Volume XXII

She's Crazy (To Think We'll Believe Her): Credibility Discounting of Women with Mental Illness in the Era of #MeToo

by Katherine M. Cole

“What? Don’t believe her. She’s crazy.” And often, we don’t. Women are frequently disbelieved just by virtue of being women, and “crazy” is a convenient, gendered shorthand to further discredit—regardless of whether or not the target of such “credibility discounting” actually experiences mental illness. These women are not, however, uniformly disbelieved in all aspects of their lives: Credibility discounting is particularly potent for those women with mental illness reporting sexual violence, either because we suspect that they are lying or we simply do not trust their perception of events.

This Note is the first analysis of credibility discounting at the juncture of gender, sexual violence, and mental illness. Credibility discounts operate throughout the course of litigation, from the decision whether to bring suit at all, the ability to win, and even to valuation of damages. Of course, not all claims of sexual violence have merit. But automatic assumptions that claims are false merely because of the accuser’s identity are no more just than the opposite conclusion.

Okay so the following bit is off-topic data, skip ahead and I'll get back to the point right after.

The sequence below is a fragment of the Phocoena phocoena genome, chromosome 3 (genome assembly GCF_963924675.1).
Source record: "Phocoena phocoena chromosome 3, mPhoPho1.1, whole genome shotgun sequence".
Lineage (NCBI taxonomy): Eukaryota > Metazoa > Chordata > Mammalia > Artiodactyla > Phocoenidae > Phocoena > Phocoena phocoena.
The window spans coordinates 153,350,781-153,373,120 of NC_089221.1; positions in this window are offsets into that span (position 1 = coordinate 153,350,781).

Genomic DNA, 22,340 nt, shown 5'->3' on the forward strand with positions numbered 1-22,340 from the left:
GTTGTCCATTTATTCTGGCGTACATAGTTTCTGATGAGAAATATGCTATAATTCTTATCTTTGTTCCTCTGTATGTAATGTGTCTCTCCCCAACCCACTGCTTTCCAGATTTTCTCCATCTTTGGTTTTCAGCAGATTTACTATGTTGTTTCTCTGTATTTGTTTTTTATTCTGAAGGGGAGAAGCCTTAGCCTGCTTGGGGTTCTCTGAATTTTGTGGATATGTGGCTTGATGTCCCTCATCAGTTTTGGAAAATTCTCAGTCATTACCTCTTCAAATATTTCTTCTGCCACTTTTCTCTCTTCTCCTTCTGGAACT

Sexual harassment law in particular operates to discredit women living with mental illness. The “hostile environment” determination, at first glance, appears cabined into objective and subjective inquiries. In practice, however, women’s credibility is reflexively and pervasively discounted. Even though the objective standard is designed to be judged from the “perspective of a reasonable person in the plaintiff’s position, considering ‘all the circumstances,’” the relevant circumstances have not been effectively extended to mental illness. This Note proposes adoption of a contextualized reasonableness standard that consciously incorporates mental illness and recognizes that mental illness and reasonableness are not mutually exclusive.

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